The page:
Describe the changes in civic life associated with urban growth in later medieval Europe. Use the document in the Diversity and Dominance section, "Persecution and Protection of the Jews, 1272-1349" in your analysis. What do these documents reveal about the position of Jews in the Latin West?
Social mobility grew from the desire to adjust to market forces and resist imperial authority. Despite the opportunities for some in the cities, poverty was the experience for the majority of urban dwellers. Cities experienced increasing cultural and religious diversity. For instance, they drew small but significant numbers of Jews, who were connected to the growing fields of business and money lending. Despite the protection Jews received they were also subjected to violence and persecution as the document suggests. Guilds regulated business practices and the labor of the working classes while also excluding Jews and reinforcing the divisions of male and female work.
What three closely related transformations led to the rise of new monarchies? Choose a monarchy to illustrate your answer.
The three transformations were (1) monarchs' successes in struggles with their vassals; (2) the development of military technology; and (3) the closer relationship of monarchs with both the commercial elites and the Church. The rate and ways of these transformations, however, differed from state to state. Italy, for instance, did not unit under one powerful monarch. Britain and France struggled through the Hundred Years' War. Britain's monarch reluctantly accepted the Magna Carta. France had less control of the noble vassals, and Spain wa finally united after driving out the remaining Muslims (Reconquista).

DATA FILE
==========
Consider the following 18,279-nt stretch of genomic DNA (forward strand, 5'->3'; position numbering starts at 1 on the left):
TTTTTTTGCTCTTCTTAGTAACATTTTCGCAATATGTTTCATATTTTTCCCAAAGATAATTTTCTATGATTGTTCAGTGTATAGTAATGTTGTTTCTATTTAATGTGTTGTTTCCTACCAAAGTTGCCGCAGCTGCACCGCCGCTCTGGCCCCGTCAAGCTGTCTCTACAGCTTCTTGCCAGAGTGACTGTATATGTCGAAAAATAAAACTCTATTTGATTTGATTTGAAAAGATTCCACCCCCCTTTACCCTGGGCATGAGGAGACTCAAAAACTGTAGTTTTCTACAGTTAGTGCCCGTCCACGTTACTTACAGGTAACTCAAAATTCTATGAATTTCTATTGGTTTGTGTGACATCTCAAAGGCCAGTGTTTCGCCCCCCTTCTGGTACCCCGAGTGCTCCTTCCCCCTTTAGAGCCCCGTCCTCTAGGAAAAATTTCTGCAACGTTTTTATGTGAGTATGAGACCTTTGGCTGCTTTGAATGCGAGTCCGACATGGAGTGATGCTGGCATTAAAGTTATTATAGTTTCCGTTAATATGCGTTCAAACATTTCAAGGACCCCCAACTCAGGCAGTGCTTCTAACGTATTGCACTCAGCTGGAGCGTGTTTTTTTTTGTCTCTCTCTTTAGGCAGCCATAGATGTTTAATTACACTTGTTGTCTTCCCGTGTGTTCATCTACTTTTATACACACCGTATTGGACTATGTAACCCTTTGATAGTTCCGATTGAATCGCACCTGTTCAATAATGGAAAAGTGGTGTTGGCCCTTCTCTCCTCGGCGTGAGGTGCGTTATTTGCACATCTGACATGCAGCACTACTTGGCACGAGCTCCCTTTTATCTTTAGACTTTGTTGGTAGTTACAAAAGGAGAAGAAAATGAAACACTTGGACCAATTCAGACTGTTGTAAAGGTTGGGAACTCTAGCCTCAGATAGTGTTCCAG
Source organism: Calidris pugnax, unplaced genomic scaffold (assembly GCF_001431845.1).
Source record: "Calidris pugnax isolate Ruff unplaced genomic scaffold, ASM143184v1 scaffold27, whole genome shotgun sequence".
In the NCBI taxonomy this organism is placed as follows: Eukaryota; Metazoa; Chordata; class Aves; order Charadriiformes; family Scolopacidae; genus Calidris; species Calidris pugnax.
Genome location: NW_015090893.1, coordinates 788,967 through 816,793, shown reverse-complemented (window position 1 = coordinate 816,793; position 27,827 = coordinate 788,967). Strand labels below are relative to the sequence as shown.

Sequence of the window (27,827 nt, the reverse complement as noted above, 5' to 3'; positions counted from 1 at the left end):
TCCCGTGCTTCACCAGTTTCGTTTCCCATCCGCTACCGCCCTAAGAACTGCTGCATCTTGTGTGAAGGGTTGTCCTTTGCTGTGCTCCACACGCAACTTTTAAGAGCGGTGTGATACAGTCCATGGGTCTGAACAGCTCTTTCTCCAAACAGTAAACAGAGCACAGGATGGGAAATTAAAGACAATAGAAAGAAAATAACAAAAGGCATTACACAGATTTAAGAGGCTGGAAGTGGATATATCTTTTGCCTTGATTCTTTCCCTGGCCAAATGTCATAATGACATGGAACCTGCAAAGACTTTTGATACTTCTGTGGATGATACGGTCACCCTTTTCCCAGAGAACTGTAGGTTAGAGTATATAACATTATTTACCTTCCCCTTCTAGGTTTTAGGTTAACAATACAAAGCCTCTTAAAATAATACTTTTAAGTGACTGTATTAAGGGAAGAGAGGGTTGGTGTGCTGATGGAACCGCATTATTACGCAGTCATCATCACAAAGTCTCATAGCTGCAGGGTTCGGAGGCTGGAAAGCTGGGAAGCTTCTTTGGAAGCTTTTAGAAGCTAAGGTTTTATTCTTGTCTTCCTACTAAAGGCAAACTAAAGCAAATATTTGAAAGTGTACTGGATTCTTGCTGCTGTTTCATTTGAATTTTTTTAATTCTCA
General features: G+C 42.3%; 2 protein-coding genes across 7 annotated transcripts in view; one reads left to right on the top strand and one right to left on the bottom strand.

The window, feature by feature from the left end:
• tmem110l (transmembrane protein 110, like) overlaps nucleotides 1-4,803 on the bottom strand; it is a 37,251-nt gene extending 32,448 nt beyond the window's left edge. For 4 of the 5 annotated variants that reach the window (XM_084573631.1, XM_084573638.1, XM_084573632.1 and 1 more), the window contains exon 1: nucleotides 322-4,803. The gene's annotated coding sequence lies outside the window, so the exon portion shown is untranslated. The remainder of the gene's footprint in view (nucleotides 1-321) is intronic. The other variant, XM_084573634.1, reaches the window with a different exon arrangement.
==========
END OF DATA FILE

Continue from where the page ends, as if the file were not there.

Causes of the Hundred Years War
Phillip VI of France declared all English owned lands south of the river Loire confiscated. Edward III of England responded by declaring himself the rightful king of France (he had a strong hereditary claim through his grandmother, which had been overlooked when Phillip VI was declared king in 1328), and invaded.
Combatants of the Hundred Years War
France and England
New types of weapons in the Hundred Years War
New weapons of the hundred years war included longbows, gun powdered weapons, cannons, and handguns.
Results of the Hundred Years War militarily and politically
The use of cavalry and armored knights became less central to warfare as improved bows, arrows, and firearms were devised.
Metal-tipped arrows shot from crossbows penetrated knights' armor. The English longbow could shoot both farther and more rapidly than the crossbow. Firearms improved on Chinese designs. Cannon terrorized cavalry and were effective against walled cities. No longer could noble vassals withstand royal sieges. Hand-held firearms completed the transformation from armored knights to effective infantry. However, a new financing system was necessary for the monarchy to pay for standing armies.